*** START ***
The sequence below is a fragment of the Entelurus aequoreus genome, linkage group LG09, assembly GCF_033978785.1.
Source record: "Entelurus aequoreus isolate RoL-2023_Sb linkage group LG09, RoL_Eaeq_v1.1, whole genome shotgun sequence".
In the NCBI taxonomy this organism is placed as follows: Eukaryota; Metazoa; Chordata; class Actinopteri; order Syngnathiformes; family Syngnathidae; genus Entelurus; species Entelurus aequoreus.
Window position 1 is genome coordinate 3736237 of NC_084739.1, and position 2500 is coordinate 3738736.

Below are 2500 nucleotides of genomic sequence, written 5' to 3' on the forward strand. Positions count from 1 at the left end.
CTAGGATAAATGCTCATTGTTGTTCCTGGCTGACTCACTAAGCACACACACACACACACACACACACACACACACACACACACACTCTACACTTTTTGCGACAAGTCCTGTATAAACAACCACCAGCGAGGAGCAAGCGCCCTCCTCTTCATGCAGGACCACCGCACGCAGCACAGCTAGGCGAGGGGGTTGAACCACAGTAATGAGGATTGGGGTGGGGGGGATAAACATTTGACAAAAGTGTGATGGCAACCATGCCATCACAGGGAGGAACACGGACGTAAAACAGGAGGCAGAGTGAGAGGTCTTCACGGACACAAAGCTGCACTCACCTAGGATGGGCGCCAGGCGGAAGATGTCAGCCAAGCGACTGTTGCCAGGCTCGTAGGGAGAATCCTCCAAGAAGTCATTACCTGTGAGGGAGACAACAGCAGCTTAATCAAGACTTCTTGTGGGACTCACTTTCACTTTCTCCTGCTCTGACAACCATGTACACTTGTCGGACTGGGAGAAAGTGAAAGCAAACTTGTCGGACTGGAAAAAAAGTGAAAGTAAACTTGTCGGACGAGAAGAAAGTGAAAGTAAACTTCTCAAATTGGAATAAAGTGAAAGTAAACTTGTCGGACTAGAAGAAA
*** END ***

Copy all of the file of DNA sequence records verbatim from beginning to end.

The sequence below is a fragment of the Entelurus aequoreus genome, linkage group LG09, assembly GCF_033978785.1.
Source record: "Entelurus aequoreus isolate RoL-2023_Sb linkage group LG09, RoL_Eaeq_v1.1, whole genome shotgun sequence".
In the NCBI taxonomy this organism is placed as follows: Eukaryota; Metazoa; Chordata; class Actinopteri; order Syngnathiformes; family Syngnathidae; genus Entelurus; species Entelurus aequoreus.
Window position 1 is genome coordinate 3736237 of NC_084739.1, and position 2500 is coordinate 3738736.

Below are 2500 nucleotides of genomic sequence, written 5' to 3' on the forward strand. Positions count from 1 at the left end.
CTAGGATAAATGCTCATTGTTGTTCCTGGCTGACTCACTAAGCACACACACACACACACACACACACACACACACACACACACACTCTACACTTTTTGCGACAAGTCCTGTATAAACAACCACCAGCGAGGAGCAAGCGCCCTCCTCTTCATGCAGGACCACCGCACGCAGCACAGCTAGGCGAGGGGGTTGAACCACAGTAATGAGGATTGGGGTGGGGGGGATAAACATTTGACAAAAGTGTGATGGCAACCATGCCATCACAGGGAGGAACACGGACGTAAAACAGGAGGCAGAGTGAGAGGTCTTCACGGACACAAAGCTGCACTCACCTAGGATGGGCGCCAGGCGGAAGATGTCAGCCAAGCGACTGTTGCCAGGCTCGTAGGGAGAATCCTCCAAGAAGTCATTACCTGTGAGGGAGACAACAGCAGCTTAATCAAGACTTCTTGTGGGACTCACTTTCACTTTCTCCTGCTCTGACAACCATGTACACTTGTCGGACTGGGAGAAAGTGAAAGCAAACTTGTCGGACTGGAAAAAAAGTGAAAGTAAACTTGTCGGACGAGAAGAAAGTGAAAGTAAACTTCTCAAATTGGAATAAAGTGAAAGTAAACTTGTCGGACTAGAAGAAA